The Disclosure and Barring Service (DBS) checks are a core element for thousands of employers across the UK, forming an essential part of their background screening programme. A key reason for this is that they help make safer hiring selections, and in some industries and lines of work, they are mandated by regulatory bodies or legislation. Depending on the level of check required which will be explored in this article, there are varying requirements to satisfy for some DBS check applications depending on the sector and the kind of the position being applied for. We’ll discuss who the DBS are, what a DBS check is and why it’s important, as well as the varying levels of a DBS check and how they differ.
DBS: What does it mean?
The Disclosure and Barring Service, commonly known as DBS, is a "public executive non-departmental agency, sponsored by the Home Office." The service is responsible for completing and distributing checks, enabling recruiters to make safer hiring selections. Previously, its name was the Criminal Records Bureau (CRB). DBS checks are also often referred to as a criminal record check, a criminal history check or a basic, standard and enhanced disclosure.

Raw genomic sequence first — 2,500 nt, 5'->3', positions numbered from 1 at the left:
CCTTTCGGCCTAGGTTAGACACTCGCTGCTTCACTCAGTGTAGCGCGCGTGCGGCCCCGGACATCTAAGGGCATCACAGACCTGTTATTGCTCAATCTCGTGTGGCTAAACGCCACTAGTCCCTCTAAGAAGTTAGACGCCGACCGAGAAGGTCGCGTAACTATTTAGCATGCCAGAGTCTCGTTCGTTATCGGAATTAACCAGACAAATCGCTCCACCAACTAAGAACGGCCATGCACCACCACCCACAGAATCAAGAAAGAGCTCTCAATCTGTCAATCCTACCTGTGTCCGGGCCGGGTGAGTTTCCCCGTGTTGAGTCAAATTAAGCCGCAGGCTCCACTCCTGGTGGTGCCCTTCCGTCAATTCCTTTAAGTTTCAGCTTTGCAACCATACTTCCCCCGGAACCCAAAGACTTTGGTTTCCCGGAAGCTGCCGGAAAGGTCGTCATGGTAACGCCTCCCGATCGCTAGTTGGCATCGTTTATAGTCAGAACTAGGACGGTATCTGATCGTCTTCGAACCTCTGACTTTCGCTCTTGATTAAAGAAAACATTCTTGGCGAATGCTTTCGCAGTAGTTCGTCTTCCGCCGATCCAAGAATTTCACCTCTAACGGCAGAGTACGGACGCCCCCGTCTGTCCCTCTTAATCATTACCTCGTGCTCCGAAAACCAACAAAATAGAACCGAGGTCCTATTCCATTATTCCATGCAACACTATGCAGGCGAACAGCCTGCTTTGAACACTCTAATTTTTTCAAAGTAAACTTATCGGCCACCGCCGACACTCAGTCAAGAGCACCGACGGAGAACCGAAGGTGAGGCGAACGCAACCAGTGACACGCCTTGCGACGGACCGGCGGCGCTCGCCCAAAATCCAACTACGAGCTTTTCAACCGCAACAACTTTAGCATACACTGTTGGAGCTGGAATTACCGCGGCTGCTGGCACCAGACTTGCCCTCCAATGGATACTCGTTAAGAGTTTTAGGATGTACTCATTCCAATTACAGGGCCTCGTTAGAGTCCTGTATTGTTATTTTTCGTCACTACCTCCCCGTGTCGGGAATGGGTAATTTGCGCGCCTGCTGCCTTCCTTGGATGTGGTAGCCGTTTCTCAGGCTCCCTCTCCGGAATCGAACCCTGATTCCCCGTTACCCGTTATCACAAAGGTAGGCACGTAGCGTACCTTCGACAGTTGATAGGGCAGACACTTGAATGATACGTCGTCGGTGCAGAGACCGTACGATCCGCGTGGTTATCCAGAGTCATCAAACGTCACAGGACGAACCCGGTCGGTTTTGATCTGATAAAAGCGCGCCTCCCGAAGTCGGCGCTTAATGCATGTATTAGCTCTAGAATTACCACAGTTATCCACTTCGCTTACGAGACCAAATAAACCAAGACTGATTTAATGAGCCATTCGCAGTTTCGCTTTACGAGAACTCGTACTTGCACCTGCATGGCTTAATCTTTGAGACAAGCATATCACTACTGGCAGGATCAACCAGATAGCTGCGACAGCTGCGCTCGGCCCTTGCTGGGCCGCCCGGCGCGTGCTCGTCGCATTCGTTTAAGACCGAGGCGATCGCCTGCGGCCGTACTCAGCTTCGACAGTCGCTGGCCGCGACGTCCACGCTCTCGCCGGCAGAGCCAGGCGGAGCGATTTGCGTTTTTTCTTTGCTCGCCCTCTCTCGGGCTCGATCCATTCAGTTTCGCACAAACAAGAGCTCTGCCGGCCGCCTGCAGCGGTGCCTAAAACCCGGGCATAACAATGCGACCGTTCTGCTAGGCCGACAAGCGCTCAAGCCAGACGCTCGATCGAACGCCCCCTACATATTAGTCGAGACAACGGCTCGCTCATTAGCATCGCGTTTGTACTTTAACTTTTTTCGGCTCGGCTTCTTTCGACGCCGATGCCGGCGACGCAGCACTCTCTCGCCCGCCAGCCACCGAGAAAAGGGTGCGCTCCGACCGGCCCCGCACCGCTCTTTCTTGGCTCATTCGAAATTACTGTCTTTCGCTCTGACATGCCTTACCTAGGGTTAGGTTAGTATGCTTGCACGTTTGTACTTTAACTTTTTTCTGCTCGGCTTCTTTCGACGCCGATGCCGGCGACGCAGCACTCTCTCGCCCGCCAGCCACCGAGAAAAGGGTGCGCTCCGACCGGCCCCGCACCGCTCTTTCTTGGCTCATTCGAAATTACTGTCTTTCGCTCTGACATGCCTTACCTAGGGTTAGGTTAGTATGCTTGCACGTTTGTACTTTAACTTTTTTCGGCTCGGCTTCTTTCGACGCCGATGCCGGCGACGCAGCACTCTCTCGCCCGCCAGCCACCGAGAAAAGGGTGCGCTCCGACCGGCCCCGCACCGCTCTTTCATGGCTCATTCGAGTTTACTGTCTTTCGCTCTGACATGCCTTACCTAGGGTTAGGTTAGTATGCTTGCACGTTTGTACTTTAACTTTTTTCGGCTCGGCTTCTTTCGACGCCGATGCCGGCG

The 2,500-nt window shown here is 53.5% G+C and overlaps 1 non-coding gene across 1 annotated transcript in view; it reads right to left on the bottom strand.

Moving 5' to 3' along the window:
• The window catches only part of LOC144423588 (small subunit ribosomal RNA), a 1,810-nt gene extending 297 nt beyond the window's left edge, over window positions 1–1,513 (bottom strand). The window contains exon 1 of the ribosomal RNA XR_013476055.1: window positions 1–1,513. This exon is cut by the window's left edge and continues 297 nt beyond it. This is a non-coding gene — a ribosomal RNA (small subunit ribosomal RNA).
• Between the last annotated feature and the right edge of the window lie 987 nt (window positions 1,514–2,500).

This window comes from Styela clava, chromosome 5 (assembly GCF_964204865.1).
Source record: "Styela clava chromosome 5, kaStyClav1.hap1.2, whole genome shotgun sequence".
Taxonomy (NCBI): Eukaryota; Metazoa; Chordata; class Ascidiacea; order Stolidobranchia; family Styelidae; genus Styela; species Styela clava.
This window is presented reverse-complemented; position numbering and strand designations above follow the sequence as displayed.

What is a DBS Check?
An official record detailing a person's criminal record is a DBS check. They help firms make more informed hiring decisions - to select the best candidates during the hiring process. It can also be particularly beneficial for employers to identify qualified applicants that work with vulnerable populations, such as children, in this case, an additional layer of protection may be required, and could come in the form of an enhanced DBS check.
The three levels of a DBS check
There are three levels of DBS checks: basic, standard, and enhanced. It's important to have an awareness of these varying levels to ensure candidates receive a sufficient level of screening for the role they are applying for. A trusted screening partner like Veremark can provide best practice considerations and guidance to help.